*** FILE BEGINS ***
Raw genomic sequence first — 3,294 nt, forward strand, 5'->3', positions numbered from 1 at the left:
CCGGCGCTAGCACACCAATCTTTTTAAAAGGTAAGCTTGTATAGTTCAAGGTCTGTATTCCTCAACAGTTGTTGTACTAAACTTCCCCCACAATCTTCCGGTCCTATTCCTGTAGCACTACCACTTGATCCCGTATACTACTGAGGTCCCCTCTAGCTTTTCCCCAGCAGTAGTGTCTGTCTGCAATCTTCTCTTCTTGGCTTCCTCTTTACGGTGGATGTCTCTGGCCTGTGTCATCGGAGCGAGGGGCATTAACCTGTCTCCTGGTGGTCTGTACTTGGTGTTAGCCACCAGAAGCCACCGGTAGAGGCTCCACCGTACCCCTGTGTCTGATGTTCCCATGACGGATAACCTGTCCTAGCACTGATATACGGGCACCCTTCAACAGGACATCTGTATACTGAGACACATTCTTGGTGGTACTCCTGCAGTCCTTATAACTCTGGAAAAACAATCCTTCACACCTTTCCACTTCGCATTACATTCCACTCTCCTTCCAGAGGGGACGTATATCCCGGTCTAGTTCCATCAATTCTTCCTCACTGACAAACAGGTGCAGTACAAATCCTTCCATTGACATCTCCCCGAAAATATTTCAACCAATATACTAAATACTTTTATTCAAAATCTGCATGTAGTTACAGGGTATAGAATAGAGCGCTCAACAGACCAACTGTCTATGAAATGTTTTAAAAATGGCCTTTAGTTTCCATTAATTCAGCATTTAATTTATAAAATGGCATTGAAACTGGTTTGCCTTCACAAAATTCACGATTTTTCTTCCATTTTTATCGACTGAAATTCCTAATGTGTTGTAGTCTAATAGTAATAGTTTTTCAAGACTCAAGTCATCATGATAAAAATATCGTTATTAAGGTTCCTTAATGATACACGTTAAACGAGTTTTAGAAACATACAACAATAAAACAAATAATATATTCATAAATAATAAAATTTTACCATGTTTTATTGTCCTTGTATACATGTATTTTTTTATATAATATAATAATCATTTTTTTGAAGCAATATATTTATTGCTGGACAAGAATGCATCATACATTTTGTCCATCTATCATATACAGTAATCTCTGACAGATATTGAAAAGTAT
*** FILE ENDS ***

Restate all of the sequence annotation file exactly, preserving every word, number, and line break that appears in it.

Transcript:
Raw genomic sequence first — 3,294 nt, forward strand, 5'->3', positions numbered from 1 at the left:
CCGGCGCTAGCACACCAATCTTTTTAAAAGGTAAGCTTGTATAGTTCAAGGTCTGTATTCCTCAACAGTTGTTGTACTAAACTTCCCCCACAATCTTCCGGTCCTATTCCTGTAGCACTACCACTTGATCCCGTATACTACTGAGGTCCCCTCTAGCTTTTCCCCAGCAGTAGTGTCTGTCTGCAATCTTCTCTTCTTGGCTTCCTCTTTACGGTGGATGTCTCTGGCCTGTGTCATCGGAGCGAGGGGCATTAACCTGTCTCCTGGTGGTCTGTACTTGGTGTTAGCCACCAGAAGCCACCGGTAGAGGCTCCACCGTACCCCTGTGTCTGATGTTCCCATGACGGATAACCTGTCCTAGCACTGATATACGGGCACCCTTCAACAGGACATCTGTATACTGAGACACATTCTTGGTGGTACTCCTGCAGTCCTTATAACTCTGGAAAAACAATCCTTCACACCTTTCCACTTCGCATTACATTCCACTCTCCTTCCAGAGGGGACGTATATCCCGGTCTAGTTCCATCAATTCTTCCTCACTGACAAACAGGTGCAGTACAAATCCTTCCATTGACATCTCCCCGAAAATATTTCAACCAATATACTAAATACTTTTATTCAAAATCTGCATGTAGTTACAGGGTATAGAATAGAGCGCTCAACAGACCAACTGTCTATGAAATGTTTTAAAAATGGCCTTTAGTTTCCATTAATTCAGCATTTAATTTATAAAATGGCATTGAAACTGGTTTGCCTTCACAAAATTCACGATTTTTCTTCCATTTTTATCGACTGAAATTCCTAATGTGTTGTAGTCTAATAGTAATAGTTTTTCAAGACTCAAGTCATCATGATAAAAATATCGTTATTAAGGTTCCTTAATGATACACGTTAAACGAGTTTTAGAAACATACAACAATAAAACAAATAATATATTCATAAATAATAAAATTTTACCATGTTTTATTGTCCTTGTATACATGTATTTTTTTATATAATATAATAATCATTTTTTTGAAGCAATATATTTATTGCTGGACAAGAATGCATCATACATTTTGTCCATCTATCATATACAGTAATCTCTGACAGATATTGAAAAGTAT